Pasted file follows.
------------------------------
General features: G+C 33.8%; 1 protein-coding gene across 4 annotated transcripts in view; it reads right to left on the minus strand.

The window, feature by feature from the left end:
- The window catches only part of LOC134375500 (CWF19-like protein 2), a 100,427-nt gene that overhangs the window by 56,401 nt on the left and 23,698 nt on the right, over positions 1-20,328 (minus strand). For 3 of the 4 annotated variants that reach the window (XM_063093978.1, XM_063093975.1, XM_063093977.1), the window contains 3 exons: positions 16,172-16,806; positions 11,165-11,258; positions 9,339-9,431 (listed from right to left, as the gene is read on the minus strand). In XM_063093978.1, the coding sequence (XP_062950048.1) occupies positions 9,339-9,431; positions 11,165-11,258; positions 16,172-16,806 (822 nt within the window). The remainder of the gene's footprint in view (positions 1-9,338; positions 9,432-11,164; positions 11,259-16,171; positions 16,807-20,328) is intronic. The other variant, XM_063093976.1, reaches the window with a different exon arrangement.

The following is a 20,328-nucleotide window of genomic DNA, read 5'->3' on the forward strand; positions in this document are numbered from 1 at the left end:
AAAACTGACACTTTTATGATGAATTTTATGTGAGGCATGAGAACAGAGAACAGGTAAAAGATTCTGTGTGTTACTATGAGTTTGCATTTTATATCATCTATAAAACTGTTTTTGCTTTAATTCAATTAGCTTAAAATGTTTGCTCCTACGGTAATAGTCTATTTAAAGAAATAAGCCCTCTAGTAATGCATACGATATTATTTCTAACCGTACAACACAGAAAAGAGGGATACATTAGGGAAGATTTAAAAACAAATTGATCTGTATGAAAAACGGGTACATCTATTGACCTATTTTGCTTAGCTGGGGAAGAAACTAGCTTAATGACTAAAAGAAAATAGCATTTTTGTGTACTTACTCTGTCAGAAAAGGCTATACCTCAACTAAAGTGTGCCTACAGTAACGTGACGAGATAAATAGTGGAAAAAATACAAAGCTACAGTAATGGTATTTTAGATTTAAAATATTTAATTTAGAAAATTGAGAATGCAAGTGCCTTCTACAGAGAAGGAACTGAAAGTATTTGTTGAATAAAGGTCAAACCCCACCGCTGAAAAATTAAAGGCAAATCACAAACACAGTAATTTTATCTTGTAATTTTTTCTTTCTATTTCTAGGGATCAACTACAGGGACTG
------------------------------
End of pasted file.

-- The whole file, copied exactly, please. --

General features: G+C 33.8%; 1 protein-coding gene across 4 annotated transcripts in view; it reads right to left on the minus strand.

The window, feature by feature from the left end:
- The window catches only part of LOC134375500 (CWF19-like protein 2), a 100,427-nt gene that overhangs the window by 56,401 nt on the left and 23,698 nt on the right, over positions 1-20,328 (minus strand). For 3 of the 4 annotated variants that reach the window (XM_063093978.1, XM_063093975.1, XM_063093977.1), the window contains 3 exons: positions 16,172-16,806; positions 11,165-11,258; positions 9,339-9,431 (listed from right to left, as the gene is read on the minus strand). In XM_063093978.1, the coding sequence (XP_062950048.1) occupies positions 9,339-9,431; positions 11,165-11,258; positions 16,172-16,806 (822 nt within the window). The remainder of the gene's footprint in view (positions 1-9,338; positions 9,432-11,164; positions 11,259-16,171; positions 16,807-20,328) is intronic. The other variant, XM_063093976.1, reaches the window with a different exon arrangement.

The following is a 20,328-nucleotide window of genomic DNA, read 5'->3' on the forward strand; positions in this document are numbered from 1 at the left end:
AAAACTGACACTTTTATGATGAATTTTATGTGAGGCATGAGAACAGAGAACAGGTAAAAGATTCTGTGTGTTACTATGAGTTTGCATTTTATATCATCTATAAAACTGTTTTTGCTTTAATTCAATTAGCTTAAAATGTTTGCTCCTACGGTAATAGTCTATTTAAAGAAATAAGCCCTCTAGTAATGCATACGATATTATTTCTAACCGTACAACACAGAAAAGAGGGATACATTAGGGAAGATTTAAAAACAAATTGATCTGTATGAAAAACGGGTACATCTATTGACCTATTTTGCTTAGCTGGGGAAGAAACTAGCTTAATGACTAAAAGAAAATAGCATTTTTGTGTACTTACTCTGTCAGAAAAGGCTATACCTCAACTAAAGTGTGCCTACAGTAACGTGACGAGATAAATAGTGGAAAAAATACAAAGCTACAGTAATGGTATTTTAGATTTAAAATATTTAATTTAGAAAATTGAGAATGCAAGTGCCTTCTACAGAGAAGGAACTGAAAGTATTTGTTGAATAAAGGTCAAACCCCACCGCTGAAAAATTAAAGGCAAATCACAAACACAGTAATTTTATCTTGTAATTTTTTCTTTCTATTTCTAGGGATCAACTACAGGGACTG